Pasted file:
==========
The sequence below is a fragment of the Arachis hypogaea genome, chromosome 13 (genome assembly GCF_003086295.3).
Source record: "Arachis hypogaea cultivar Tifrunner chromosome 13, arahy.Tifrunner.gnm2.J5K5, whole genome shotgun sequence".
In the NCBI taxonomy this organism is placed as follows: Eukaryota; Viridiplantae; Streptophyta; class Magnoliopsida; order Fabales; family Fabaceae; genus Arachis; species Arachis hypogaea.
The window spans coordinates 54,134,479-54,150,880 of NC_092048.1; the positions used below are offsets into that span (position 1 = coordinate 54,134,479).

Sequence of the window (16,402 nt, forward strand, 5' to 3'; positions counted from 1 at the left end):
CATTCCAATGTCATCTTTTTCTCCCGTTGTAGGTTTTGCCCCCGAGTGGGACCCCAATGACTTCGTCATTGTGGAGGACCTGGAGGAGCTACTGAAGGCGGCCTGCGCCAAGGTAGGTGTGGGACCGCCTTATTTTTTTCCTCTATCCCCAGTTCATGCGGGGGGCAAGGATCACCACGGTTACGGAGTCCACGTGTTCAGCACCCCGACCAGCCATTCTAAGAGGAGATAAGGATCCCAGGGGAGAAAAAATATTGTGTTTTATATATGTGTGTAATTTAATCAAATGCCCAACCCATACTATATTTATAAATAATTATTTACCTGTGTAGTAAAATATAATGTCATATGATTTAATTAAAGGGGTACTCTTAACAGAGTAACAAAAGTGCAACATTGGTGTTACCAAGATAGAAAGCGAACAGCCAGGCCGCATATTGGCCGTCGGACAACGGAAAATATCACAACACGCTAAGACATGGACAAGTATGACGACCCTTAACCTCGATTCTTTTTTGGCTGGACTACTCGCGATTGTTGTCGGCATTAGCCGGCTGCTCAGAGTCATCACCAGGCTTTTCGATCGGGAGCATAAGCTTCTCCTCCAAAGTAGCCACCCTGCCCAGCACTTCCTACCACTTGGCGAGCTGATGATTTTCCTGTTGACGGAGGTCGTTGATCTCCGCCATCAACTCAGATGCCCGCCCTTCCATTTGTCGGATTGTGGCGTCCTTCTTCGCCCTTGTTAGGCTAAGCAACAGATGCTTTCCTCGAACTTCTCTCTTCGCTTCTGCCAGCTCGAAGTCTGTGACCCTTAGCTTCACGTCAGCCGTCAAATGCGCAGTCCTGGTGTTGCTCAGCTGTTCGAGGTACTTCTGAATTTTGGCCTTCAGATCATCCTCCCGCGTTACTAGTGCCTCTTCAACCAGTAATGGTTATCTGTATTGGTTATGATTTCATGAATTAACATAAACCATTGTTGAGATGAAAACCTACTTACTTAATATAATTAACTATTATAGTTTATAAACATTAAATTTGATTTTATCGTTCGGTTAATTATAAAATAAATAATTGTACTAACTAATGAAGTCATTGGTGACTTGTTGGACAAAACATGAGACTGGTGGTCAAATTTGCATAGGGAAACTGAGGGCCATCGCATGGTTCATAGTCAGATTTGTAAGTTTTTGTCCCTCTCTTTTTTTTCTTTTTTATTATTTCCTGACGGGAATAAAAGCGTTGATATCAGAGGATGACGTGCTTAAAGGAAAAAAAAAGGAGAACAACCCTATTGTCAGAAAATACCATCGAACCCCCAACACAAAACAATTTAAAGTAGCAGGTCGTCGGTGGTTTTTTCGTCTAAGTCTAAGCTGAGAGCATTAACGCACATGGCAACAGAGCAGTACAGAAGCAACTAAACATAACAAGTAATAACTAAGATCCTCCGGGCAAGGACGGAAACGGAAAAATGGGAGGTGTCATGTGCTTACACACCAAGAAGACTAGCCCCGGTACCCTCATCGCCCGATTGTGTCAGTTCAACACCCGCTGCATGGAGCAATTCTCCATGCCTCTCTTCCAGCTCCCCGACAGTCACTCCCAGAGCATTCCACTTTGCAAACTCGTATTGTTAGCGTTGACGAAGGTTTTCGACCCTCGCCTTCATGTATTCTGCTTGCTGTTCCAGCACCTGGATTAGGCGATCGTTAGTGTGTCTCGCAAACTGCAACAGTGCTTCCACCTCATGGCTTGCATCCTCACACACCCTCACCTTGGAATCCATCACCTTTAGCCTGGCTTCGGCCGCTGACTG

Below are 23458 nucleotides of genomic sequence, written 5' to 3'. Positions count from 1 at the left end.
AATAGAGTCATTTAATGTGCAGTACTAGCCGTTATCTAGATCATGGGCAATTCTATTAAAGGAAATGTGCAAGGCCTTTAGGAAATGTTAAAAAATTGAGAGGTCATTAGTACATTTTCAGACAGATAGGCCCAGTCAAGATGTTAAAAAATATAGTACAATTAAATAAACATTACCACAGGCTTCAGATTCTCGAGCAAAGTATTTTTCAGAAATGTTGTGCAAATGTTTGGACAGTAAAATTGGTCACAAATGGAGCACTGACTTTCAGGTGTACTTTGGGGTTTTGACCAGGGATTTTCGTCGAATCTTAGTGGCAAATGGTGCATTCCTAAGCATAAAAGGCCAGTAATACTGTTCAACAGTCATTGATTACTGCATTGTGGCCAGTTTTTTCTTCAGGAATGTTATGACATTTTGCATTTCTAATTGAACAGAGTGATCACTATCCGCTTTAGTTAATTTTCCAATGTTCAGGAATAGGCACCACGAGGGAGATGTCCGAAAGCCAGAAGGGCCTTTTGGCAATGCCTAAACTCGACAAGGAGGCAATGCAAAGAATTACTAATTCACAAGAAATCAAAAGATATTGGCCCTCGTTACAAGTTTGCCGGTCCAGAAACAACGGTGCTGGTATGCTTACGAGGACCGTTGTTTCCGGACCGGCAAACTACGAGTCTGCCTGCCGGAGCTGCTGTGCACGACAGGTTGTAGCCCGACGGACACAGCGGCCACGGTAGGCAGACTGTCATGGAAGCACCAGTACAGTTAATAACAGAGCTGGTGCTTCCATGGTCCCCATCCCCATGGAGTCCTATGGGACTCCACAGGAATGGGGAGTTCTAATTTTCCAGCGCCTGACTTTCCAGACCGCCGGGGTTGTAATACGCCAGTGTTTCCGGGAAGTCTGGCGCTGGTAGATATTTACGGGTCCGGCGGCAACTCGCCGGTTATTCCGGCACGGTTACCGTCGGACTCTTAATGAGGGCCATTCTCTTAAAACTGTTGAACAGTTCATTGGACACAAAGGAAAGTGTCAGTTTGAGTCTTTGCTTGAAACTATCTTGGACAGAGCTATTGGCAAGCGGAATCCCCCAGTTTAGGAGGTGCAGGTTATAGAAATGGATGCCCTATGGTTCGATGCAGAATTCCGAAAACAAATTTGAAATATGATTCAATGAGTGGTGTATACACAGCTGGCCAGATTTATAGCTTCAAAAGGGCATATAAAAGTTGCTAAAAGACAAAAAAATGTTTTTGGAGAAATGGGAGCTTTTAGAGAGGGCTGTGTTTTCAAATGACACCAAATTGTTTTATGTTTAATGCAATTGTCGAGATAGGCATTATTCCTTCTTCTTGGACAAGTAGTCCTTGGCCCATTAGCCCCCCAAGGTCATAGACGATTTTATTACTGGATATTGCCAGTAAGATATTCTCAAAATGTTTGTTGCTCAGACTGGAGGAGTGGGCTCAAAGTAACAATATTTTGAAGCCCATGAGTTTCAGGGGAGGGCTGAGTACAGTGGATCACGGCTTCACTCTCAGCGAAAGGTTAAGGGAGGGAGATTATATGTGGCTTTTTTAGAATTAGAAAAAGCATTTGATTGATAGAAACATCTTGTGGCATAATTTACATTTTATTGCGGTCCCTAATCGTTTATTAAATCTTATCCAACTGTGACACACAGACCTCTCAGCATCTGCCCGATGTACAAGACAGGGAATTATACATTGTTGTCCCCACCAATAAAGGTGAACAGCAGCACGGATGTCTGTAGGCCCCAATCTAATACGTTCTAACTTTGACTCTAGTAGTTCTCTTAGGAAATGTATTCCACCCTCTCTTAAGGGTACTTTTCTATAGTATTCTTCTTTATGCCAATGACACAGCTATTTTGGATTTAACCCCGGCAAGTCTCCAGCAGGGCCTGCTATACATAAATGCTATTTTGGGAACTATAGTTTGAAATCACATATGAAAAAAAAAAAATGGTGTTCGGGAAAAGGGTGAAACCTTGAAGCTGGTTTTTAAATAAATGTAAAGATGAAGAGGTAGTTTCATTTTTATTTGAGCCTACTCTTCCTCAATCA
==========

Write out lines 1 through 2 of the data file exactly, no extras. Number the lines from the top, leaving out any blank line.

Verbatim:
The sequence below is a fragment of the Arachis hypogaea genome, chromosome 13 (genome assembly GCF_003086295.3).
Source record: "Arachis hypogaea cultivar Tifrunner chromosome 13, arahy.Tifrunner.gnm2.J5K5, whole genome shotgun sequence".